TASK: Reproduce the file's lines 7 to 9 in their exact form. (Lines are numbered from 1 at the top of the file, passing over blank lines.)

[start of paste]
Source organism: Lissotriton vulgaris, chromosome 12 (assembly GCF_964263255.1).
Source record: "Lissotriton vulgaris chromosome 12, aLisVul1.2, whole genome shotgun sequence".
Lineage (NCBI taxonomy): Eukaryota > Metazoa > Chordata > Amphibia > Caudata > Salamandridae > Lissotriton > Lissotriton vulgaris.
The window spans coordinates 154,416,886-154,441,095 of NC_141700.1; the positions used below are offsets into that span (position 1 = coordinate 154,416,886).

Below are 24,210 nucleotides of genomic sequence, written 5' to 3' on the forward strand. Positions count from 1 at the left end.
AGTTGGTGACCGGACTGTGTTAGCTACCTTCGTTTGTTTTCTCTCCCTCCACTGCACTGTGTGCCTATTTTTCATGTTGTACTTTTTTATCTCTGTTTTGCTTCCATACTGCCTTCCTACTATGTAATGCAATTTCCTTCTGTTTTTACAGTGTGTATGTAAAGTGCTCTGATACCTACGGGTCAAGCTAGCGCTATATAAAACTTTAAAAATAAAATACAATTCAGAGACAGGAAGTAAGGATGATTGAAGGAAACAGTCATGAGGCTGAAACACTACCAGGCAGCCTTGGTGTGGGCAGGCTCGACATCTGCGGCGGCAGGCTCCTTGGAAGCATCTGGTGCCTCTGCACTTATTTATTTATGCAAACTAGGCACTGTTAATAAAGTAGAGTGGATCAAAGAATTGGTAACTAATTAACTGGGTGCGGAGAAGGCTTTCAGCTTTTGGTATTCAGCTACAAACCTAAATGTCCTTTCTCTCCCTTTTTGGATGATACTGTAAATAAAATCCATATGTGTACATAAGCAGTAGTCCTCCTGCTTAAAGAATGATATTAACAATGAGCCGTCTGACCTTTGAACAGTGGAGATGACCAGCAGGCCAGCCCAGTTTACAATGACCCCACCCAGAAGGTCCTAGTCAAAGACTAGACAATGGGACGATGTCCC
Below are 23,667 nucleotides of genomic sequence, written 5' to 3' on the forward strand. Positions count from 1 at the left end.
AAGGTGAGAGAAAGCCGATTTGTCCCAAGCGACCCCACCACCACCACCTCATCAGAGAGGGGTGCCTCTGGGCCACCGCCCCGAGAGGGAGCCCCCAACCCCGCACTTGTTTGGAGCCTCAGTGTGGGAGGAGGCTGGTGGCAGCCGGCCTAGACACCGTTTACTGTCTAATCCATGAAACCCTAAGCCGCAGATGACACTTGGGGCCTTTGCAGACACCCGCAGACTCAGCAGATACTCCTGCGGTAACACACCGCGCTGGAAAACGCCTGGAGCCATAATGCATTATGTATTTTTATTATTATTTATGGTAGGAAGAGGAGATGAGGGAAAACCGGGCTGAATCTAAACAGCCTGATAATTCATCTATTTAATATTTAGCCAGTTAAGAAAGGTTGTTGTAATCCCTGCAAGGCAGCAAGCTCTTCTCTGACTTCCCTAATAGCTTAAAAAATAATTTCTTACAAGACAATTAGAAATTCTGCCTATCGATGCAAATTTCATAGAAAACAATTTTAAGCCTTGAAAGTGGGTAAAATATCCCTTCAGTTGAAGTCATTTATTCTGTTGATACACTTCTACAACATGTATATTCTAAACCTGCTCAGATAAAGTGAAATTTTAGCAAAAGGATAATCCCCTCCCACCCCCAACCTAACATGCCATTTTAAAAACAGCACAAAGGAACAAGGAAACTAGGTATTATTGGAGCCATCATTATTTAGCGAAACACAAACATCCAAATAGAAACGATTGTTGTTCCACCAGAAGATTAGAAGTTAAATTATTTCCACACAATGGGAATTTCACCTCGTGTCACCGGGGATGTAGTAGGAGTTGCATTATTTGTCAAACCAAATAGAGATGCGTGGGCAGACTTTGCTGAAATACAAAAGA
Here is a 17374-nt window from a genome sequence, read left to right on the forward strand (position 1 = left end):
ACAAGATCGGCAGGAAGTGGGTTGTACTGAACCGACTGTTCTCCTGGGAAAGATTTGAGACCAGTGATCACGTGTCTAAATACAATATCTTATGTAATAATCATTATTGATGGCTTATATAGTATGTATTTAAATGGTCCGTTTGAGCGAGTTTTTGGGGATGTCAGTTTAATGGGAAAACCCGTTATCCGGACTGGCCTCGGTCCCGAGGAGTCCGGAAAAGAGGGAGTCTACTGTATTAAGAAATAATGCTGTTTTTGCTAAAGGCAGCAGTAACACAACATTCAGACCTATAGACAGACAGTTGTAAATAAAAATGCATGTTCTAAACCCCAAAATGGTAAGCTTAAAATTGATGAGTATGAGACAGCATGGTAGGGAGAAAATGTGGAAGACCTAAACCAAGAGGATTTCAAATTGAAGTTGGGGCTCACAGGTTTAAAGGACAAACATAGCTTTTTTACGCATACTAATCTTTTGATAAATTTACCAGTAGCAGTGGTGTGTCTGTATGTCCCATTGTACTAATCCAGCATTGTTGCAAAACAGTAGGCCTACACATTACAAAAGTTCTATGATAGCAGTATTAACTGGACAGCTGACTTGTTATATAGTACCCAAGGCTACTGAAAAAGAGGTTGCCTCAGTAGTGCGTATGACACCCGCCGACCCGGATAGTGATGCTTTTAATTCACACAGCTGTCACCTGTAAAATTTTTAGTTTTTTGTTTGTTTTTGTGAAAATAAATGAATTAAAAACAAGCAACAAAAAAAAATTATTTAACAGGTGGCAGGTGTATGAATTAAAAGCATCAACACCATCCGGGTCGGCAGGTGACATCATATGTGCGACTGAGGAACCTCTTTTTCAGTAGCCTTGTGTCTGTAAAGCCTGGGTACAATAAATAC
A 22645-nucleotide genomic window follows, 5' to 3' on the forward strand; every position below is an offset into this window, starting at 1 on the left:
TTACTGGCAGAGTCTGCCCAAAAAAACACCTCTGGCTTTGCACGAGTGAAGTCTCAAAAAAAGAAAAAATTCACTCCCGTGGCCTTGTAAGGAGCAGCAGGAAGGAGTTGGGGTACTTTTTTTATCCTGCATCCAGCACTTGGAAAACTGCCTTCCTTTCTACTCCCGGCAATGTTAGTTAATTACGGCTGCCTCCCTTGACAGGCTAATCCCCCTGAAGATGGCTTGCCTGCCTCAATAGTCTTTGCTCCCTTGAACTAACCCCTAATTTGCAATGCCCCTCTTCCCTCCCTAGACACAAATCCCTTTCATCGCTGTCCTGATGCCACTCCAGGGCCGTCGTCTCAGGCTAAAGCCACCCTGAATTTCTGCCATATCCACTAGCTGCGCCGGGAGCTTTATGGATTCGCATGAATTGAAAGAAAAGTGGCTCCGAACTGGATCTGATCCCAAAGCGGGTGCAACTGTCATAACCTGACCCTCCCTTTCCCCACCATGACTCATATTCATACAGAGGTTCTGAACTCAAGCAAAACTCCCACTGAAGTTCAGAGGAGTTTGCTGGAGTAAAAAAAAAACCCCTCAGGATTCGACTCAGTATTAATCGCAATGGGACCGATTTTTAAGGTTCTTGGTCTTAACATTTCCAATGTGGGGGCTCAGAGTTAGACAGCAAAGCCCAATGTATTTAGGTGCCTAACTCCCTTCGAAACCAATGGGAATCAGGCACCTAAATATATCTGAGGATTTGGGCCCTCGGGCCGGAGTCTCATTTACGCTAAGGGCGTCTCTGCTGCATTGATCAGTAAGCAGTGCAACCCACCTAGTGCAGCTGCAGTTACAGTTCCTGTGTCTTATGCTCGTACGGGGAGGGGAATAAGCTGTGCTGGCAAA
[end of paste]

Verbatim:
Below are 23,667 nucleotides of genomic sequence, written 5' to 3' on the forward strand. Positions count from 1 at the left end.
AAGGTGAGAGAAAGCCGATTTGTCCCAAGCGACCCCACCACCACCACCTCATCAGAGAGGGGTGCCTCTGGGCCACCGCCCCGAGAGGGAGCCCCCAACCCCGCACTTGTTTGGAGCCTCAGTGTGGGAGGAGGCTGGTGGCAGCCGGCCTAGACACCGTTTACTGTCTAATCCATGAAACCCTAAGCCGCAGATGACACTTGGGGCCTTTGCAGACACCCGCAGACTCAGCAGATACTCCTGCGGTAACACACCGCGCTGGAAAACGCCTGGAGCCATAATGCATTATGTATTTTTATTATTATTTATGGTAGGAAGAGGAGATGAGGGAAAACCGGGCTGAATCTAAACAGCCTGATAATTCATCTATTTAATATTTAGCCAGTTAAGAAAGGTTGTTGTAATCCCTGCAAGGCAGCAAGCTCTTCTCTGACTTCCCTAATAGCTTAAAAAATAATTTCTTACAAGACAATTAGAAATTCTGCCTATCGATGCAAATTTCATAGAAAACAATTTTAAGCCTTGAAAGTGGGTAAAATATCCCTTCAGTTGAAGTCATTTATTCTGTTGATACACTTCTACAACATGTATATTCTAAACCTGCTCAGATAAAGTGAAATTTTAGCAAAAGGATAATCCCCTCCCACCCCCAACCTAACATGCCATTTTAAAAACAGCACAAAGGAACAAGGAAACTAGGTATTATTGGAGCCATCATTATTTAGCGAAACACAAACATCCAAATAGAAACGATTGTTGTTCCACCAGAAGATTAGAAGTTAAATTATTTCCACACAATGGGAATTTCACCTCGTGTCACCGGGGATGTAGTAGGAGTTGCATTATTTGTCAAACCAAATAGAGATGCGTGGGCAGACTTTGCTGAAATACAAAAGA
Here is a 17374-nt window from a genome sequence, read left to right on the forward strand (position 1 = left end):